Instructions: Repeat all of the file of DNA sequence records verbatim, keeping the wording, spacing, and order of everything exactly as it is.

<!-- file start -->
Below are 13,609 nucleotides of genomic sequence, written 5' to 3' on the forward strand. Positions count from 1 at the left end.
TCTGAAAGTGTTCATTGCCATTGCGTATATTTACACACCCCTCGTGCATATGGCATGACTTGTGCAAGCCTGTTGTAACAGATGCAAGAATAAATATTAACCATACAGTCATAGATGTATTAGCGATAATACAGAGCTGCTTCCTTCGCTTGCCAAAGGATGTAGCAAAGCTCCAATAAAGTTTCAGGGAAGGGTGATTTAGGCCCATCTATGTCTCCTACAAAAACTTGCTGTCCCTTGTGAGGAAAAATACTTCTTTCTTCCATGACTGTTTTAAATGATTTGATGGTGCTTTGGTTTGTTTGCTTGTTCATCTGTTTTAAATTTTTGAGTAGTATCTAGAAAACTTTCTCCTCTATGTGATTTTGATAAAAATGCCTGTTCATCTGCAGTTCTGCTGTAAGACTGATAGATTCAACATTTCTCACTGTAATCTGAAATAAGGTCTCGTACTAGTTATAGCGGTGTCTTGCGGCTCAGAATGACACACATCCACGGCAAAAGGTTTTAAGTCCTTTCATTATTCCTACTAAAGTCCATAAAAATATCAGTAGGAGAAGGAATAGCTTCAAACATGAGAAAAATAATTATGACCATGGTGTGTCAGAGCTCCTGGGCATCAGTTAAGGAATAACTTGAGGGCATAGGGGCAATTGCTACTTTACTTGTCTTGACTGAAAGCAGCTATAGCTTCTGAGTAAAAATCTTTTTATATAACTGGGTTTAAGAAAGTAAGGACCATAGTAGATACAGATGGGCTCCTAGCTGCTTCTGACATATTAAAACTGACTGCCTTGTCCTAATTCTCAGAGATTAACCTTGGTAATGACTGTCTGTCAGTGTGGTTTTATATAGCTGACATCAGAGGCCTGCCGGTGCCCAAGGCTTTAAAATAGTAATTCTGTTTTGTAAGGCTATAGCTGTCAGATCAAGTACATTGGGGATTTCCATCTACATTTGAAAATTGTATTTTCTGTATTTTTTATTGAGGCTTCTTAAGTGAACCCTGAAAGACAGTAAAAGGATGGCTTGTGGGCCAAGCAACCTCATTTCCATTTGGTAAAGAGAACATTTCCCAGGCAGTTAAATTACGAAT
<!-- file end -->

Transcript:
Below are 13,609 nucleotides of genomic sequence, written 5' to 3' on the forward strand. Positions count from 1 at the left end.
TCTGAAAGTGTTCATTGCCATTGCGTATATTTACACACCCCTCGTGCATATGGCATGACTTGTGCAAGCCTGTTGTAACAGATGCAAGAATAAATATTAACCATACAGTCATAGATGTATTAGCGATAATACAGAGCTGCTTCCTTCGCTTGCCAAAGGATGTAGCAAAGCTCCAATAAAGTTTCAGGGAAGGGTGATTTAGGCCCATCTATGTCTCCTACAAAAACTTGCTGTCCCTTGTGAGGAAAAATACTTCTTTCTTCCATGACTGTTTTAAATGATTTGATGGTGCTTTGGTTTGTTTGCTTGTTCATCTGTTTTAAATTTTTGAGTAGTATCTAGAAAACTTTCTCCTCTATGTGATTTTGATAAAAATGCCTGTTCATCTGCAGTTCTGCTGTAAGACTGATAGATTCAACATTTCTCACTGTAATCTGAAATAAGGTCTCGTACTAGTTATAGCGGTGTCTTGCGGCTCAGAATGACACACATCCACGGCAAAAGGTTTTAAGTCCTTTCATTATTCCTACTAAAGTCCATAAAAATATCAGTAGGAGAAGGAATAGCTTCAAACATGAGAAAAATAATTATGACCATGGTGTGTCAGAGCTCCTGGGCATCAGTTAAGGAATAACTTGAGGGCATAGGGGCAATTGCTACTTTACTTGTCTTGACTGAAAGCAGCTATAGCTTCTGAGTAAAAATCTTTTTATATAACTGGGTTTAAGAAAGTAAGGACCATAGTAGATACAGATGGGCTCCTAGCTGCTTCTGACATATTAAAACTGACTGCCTTGTCCTAATTCTCAGAGATTAACCTTGGTAATGACTGTCTGTCAGTGTGGTTTTATATAGCTGACATCAGAGGCCTGCCGGTGCCCAAGGCTTTAAAATAGTAATTCTGTTTTGTAAGGCTATAGCTGTCAGATCAAGTACATTGGGGATTTCCATCTACATTTGAAAATTGTATTTTCTGTATTTTTTATTGAGGCTTCTTAAGTGAACCCTGAAAGACAGTAAAAGGATGGCTTGTGGGCCAAGCAACCTCATTTCCATTTGGTAAAGAGAACATTTCCCAGGCAGTTAAATTACGAAT